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University Library, University of Illinois at Urbana-Champaign

Managing Your Work Habits

A guide to help you choose methods and tools for organizing your research and work in meaningful ways.

About This Guide

With all of the responsibilities that go along with being a student and worker, it can be difficult to keep everything organized. Organization of our tasks and projects can assist with getting things done in a timely manner and may help reduce stress. In this guide, we’ll go over several key areas of organization for students and researchers and present tips for optimizing work habits with tools we're already using.

General tips

Effective work habits are going to be what works for you and your needs. There is no one-size-fits-all for organization. It is useful to consider what stresses you out, as well as what is working well, in your current work habits. 

This guide provides suggestions for the key areas of work habits for students and researchers. It will not address balancing your personal and professional life (we recommend the Graduate College workshop "Time Management Strategies"). Having a system in place for each of these areas ensures that nothing is left out and works with systems that you are likely already using. 

Batching and monotasking are similar methods, useful for thinking about how to approach time spent working​. Batching is where you work on similar tasks in the same work time (i.e. emails and to-do lists, or lesson planning and libguides, or class readings and research). Monotasking is working on one thing at a time, as opposed to multitasking (don’t respond to messages/emails while working on a task).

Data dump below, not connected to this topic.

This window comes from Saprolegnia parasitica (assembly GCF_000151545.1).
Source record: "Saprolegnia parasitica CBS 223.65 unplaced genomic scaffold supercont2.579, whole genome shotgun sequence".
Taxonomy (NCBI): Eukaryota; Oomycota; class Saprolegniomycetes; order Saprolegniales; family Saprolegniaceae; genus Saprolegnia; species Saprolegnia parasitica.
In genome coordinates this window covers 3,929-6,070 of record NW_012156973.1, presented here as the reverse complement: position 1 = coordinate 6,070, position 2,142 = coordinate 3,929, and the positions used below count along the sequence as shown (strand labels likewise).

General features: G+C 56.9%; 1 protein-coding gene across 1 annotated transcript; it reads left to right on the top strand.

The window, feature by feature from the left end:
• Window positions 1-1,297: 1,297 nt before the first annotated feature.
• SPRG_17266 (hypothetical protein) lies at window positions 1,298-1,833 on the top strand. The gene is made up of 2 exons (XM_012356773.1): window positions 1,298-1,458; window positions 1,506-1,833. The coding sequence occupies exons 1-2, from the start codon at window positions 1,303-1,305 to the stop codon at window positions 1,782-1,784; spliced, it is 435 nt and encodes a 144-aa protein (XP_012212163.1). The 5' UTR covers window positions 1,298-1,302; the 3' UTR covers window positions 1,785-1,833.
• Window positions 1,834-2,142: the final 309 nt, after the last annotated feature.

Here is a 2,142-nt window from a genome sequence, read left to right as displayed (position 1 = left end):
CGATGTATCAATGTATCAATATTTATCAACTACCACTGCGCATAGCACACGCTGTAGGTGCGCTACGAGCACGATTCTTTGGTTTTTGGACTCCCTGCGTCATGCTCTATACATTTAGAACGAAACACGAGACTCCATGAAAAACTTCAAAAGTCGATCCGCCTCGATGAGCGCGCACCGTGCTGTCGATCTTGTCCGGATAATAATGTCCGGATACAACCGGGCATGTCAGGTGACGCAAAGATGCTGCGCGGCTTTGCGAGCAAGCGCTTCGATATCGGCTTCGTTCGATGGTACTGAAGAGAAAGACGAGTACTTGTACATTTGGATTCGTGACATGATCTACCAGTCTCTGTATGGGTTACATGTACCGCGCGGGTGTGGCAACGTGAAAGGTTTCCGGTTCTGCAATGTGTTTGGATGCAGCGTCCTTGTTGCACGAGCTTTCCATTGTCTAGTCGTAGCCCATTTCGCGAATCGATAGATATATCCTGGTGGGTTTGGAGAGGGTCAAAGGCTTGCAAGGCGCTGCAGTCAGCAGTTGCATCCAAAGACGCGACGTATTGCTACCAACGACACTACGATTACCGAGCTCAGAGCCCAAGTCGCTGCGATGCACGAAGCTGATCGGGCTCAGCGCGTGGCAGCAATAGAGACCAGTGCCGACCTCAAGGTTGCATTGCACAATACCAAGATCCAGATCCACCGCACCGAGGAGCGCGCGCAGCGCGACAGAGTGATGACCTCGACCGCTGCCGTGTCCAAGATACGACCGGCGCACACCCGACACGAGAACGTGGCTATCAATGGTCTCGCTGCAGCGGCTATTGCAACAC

Additionally, microtasking can be useful for optimizing time and reducing stress. Microtasking is the process of taking a large task (e.g. writing a final paper) and breaking it down into smaller more manageable tasks (e.g. read 5 articles today, write 500 words, check citations, etc.). Having a running list of microtasks, work that takes 5-20 minutes, means that we can optimize our odd and sometimes unexpected schedule gaps. Taking care of these tasks throughout the week can open up other blocks of time that can be spent on larger tasks (e.g. intensive writing or research) or resting.

It can be useful to make time to plan and prioritize your tasks. Eisenhower's Principle can be helpful when it comes to prioritizing and is shown below.


Eisenhower's principle matrix